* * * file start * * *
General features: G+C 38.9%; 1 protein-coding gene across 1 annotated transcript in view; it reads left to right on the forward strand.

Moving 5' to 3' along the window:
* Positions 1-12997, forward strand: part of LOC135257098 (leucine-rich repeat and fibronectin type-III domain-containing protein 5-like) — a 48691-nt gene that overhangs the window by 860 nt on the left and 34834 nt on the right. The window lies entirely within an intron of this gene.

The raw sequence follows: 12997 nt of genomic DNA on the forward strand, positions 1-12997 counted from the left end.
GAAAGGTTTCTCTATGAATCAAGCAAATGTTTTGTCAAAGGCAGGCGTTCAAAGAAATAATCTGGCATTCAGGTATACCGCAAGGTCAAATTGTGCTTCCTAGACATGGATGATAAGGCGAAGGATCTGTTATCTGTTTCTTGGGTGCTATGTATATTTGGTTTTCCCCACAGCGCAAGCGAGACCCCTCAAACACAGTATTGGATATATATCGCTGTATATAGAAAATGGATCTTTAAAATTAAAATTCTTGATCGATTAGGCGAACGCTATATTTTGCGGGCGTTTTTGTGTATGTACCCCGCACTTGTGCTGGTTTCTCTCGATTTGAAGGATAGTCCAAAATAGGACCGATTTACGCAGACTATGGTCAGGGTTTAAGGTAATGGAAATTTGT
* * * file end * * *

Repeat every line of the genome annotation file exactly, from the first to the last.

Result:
General features: G+C 38.9%; 1 protein-coding gene across 1 annotated transcript in view; it reads left to right on the forward strand.

Moving 5' to 3' along the window:
* Positions 1-12997, forward strand: part of LOC135257098 (leucine-rich repeat and fibronectin type-III domain-containing protein 5-like) — a 48691-nt gene that overhangs the window by 860 nt on the left and 34834 nt on the right. The window lies entirely within an intron of this gene.

The raw sequence follows: 12997 nt of genomic DNA on the forward strand, positions 1-12997 counted from the left end.
GAAAGGTTTCTCTATGAATCAAGCAAATGTTTTGTCAAAGGCAGGCGTTCAAAGAAATAATCTGGCATTCAGGTATACCGCAAGGTCAAATTGTGCTTCCTAGACATGGATGATAAGGCGAAGGATCTGTTATCTGTTTCTTGGGTGCTATGTATATTTGGTTTTCCCCACAGCGCAAGCGAGACCCCTCAAACACAGTATTGGATATATATCGCTGTATATAGAAAATGGATCTTTAAAATTAAAATTCTTGATCGATTAGGCGAACGCTATATTTTGCGGGCGTTTTTGTGTATGTACCCCGCACTTGTGCTGGTTTCTCTCGATTTGAAGGATAGTCCAAAATAGGACCGATTTACGCAGACTATGGTCAGGGTTTAAGGTAATGGAAATTTGT